If gun control worked, Jamaica would be a true tropical paradise. The island nation has incredibly restrictive gun control laws, with fewer than 45,000 legally owned firearms among the nation’s 3-million residents, but the nation’s homicide rate is one of the worst in the world; 47 homicides per 100,000 people in 2018, compared to the U.S. homicide rate of 5 per 100,000. Of course, to hear anti-gun activists explain it, the reason for Jamaica’s violence is simple: it’s the lack of gun control laws in the United States that’s leading to violent crime in Jamaica. As the New York Times opined last year:
The Jamaican authorities, who estimate that 200 guns are smuggled into the country from the United States every month, routinely ask American officials to examine some of the weapons they seize in raids, during traffic stops or at the ports.
Of the nearly 1,500 weapons the A.T.F. checked from 2016 through 2018, 71 percent came from the United States.
The figures are similar in Mexico, which has been lobbying the United States for more than a decade to stop the illegal guns flowing south. By some estimates, more than 200,000 guns are trafficked into Mexico each year, many to feed the vast criminal networks fighting over the multibillion-dollar drug trade to the United States.
But here in Jamaica, the killings are rarely driven by such enormous profits. The drug trade has fallen from its heyday, organized crime has been fractured and most of the historic kingpins have been killed or imprisoned.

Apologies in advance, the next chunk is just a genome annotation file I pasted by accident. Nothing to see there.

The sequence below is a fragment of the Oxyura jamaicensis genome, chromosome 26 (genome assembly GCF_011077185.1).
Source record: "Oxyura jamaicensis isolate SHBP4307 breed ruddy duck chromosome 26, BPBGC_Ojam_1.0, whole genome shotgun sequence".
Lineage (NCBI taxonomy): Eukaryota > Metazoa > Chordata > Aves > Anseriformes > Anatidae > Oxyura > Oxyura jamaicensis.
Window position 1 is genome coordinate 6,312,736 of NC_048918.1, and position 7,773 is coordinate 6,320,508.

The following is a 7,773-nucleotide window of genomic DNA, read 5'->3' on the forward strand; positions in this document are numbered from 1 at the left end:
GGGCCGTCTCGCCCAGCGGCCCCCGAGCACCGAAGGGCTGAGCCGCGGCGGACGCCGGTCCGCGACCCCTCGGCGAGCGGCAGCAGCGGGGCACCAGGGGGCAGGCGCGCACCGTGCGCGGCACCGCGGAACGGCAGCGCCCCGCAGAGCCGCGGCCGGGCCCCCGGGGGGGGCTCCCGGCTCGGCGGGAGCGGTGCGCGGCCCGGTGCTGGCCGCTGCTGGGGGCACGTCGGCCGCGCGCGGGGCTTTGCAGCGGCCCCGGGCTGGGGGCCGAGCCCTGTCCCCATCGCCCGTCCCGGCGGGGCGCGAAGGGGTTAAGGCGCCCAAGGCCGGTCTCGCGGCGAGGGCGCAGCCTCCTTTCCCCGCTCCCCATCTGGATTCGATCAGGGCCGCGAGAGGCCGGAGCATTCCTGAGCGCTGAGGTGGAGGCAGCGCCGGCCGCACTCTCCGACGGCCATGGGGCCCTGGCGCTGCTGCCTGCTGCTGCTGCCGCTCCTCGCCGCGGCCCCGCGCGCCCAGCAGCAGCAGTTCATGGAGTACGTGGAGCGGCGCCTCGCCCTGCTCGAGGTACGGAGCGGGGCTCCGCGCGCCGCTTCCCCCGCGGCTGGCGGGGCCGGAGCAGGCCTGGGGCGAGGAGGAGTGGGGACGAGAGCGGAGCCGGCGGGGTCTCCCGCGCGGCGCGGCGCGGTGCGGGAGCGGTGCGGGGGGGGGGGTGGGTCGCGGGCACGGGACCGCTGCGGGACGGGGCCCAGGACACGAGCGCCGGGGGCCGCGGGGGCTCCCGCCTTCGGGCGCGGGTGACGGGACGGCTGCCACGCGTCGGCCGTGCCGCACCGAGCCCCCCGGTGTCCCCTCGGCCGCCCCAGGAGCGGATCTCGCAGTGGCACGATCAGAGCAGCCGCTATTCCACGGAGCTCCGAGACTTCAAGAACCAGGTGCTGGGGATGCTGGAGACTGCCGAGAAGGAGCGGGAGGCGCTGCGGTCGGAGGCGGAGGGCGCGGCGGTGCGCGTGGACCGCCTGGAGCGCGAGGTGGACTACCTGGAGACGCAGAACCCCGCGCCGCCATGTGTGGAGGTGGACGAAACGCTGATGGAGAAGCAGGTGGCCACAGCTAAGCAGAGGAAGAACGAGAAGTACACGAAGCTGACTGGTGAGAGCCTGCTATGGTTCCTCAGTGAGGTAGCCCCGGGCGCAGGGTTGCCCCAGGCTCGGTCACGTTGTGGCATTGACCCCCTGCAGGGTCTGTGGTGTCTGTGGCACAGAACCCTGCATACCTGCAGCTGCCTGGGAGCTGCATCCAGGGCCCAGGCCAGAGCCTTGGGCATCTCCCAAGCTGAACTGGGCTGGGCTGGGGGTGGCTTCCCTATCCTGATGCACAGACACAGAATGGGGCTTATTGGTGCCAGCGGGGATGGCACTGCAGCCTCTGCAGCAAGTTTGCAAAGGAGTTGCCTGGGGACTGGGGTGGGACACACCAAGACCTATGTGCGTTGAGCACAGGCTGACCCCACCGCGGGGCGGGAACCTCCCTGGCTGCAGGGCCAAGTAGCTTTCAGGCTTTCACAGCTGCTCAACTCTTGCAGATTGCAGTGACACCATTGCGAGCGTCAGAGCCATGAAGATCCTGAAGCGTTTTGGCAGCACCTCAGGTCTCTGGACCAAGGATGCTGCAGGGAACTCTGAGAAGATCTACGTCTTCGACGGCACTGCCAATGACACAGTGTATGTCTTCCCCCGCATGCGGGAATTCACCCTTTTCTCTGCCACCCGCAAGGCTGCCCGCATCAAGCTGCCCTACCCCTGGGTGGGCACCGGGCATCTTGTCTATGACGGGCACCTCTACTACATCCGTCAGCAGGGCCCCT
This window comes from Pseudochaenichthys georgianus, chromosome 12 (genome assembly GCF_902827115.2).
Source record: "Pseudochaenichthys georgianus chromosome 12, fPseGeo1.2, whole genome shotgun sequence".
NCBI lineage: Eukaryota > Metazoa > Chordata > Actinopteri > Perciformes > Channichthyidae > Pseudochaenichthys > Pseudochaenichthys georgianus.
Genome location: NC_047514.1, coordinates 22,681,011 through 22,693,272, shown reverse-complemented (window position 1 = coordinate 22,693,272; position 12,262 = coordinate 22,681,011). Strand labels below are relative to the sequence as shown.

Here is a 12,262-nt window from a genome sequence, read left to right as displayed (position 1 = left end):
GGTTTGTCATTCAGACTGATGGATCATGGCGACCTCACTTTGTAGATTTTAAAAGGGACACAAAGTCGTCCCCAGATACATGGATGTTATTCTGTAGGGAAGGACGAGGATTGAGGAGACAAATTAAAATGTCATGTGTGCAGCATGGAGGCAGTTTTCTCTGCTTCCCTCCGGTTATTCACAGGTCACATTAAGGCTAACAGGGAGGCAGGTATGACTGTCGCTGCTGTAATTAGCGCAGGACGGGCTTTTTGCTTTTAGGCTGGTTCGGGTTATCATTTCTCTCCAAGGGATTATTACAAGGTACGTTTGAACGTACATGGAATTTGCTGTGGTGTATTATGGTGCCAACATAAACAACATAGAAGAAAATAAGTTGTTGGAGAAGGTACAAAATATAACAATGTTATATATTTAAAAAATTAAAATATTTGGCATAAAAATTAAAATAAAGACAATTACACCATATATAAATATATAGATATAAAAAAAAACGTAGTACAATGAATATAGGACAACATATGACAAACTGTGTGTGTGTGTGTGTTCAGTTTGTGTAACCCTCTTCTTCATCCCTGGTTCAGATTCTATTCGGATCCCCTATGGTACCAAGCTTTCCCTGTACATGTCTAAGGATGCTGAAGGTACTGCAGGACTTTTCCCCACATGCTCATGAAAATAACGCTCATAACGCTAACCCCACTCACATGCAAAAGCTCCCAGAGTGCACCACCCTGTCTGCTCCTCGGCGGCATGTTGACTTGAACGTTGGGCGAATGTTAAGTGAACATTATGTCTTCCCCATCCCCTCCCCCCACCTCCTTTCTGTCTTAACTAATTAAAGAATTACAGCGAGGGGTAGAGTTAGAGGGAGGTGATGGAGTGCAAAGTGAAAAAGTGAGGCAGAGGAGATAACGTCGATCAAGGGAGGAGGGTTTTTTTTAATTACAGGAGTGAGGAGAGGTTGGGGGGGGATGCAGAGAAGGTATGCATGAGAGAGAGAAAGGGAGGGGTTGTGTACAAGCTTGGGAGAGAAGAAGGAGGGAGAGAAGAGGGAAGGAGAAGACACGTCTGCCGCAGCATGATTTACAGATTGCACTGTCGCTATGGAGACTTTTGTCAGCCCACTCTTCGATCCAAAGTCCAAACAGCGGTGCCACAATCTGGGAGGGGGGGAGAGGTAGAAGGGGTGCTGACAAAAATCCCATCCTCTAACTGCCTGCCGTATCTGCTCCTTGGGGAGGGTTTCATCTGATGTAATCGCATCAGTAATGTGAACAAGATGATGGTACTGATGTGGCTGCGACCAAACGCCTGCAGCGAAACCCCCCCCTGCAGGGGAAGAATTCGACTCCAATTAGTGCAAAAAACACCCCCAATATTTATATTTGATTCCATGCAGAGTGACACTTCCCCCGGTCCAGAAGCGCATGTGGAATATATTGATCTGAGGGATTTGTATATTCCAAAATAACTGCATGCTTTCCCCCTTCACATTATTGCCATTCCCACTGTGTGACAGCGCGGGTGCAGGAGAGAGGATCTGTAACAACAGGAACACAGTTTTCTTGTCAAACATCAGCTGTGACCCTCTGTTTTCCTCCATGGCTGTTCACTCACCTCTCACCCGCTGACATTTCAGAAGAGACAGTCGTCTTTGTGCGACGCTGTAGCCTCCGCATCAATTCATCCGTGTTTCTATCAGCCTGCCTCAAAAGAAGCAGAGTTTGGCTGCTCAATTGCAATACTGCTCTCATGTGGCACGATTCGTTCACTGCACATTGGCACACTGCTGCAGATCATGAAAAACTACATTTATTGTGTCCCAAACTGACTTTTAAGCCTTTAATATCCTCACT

Instead, the guns in Jamaica are often used in petty feuds, neighborhood beefs and turf wars that go back decades, to when political parties authored the majority of the country’s violence.
The answer, according to the New York Times, is for the United States to adopt the same gun control laws that have been ineffective in reducing violent crime in Jamaica. Only by cracking down on legal gun ownership in the United States will we be able to crack down on shootings in places like Kingston or Portland.
The problem with that mentality is that there are likely far more guns circulating in the illicit market than there are criminals in Jamaica who want them. Rather than focusing on the supply of firearms, authorities need to focus on the demand for guns among prohibited persons in Jamaica. Unfortunately, a recent story in the Jamaica Gleaner shows that both police and the public are fixated on the inanimate object rather than the people using it.
Its first known murder in Jamaica was committed nine years ago.
The last time the Jamaican police found evidence of its use was four years ago through spent shells found at the scene of a double murder in Portland.
The two men killed in that incident are victims number six and seven of this killing machine, according to police investigators citing the result of ballistics tests.
The seven murders linked to this mystery weapon are spread across five police divisions. The victims include a Portland native who had migrated to The Netherlands in search of a better life, and a Jamaica College (JC) past student who had vowed to take care of his grandmother so that she could enjoy her golden years.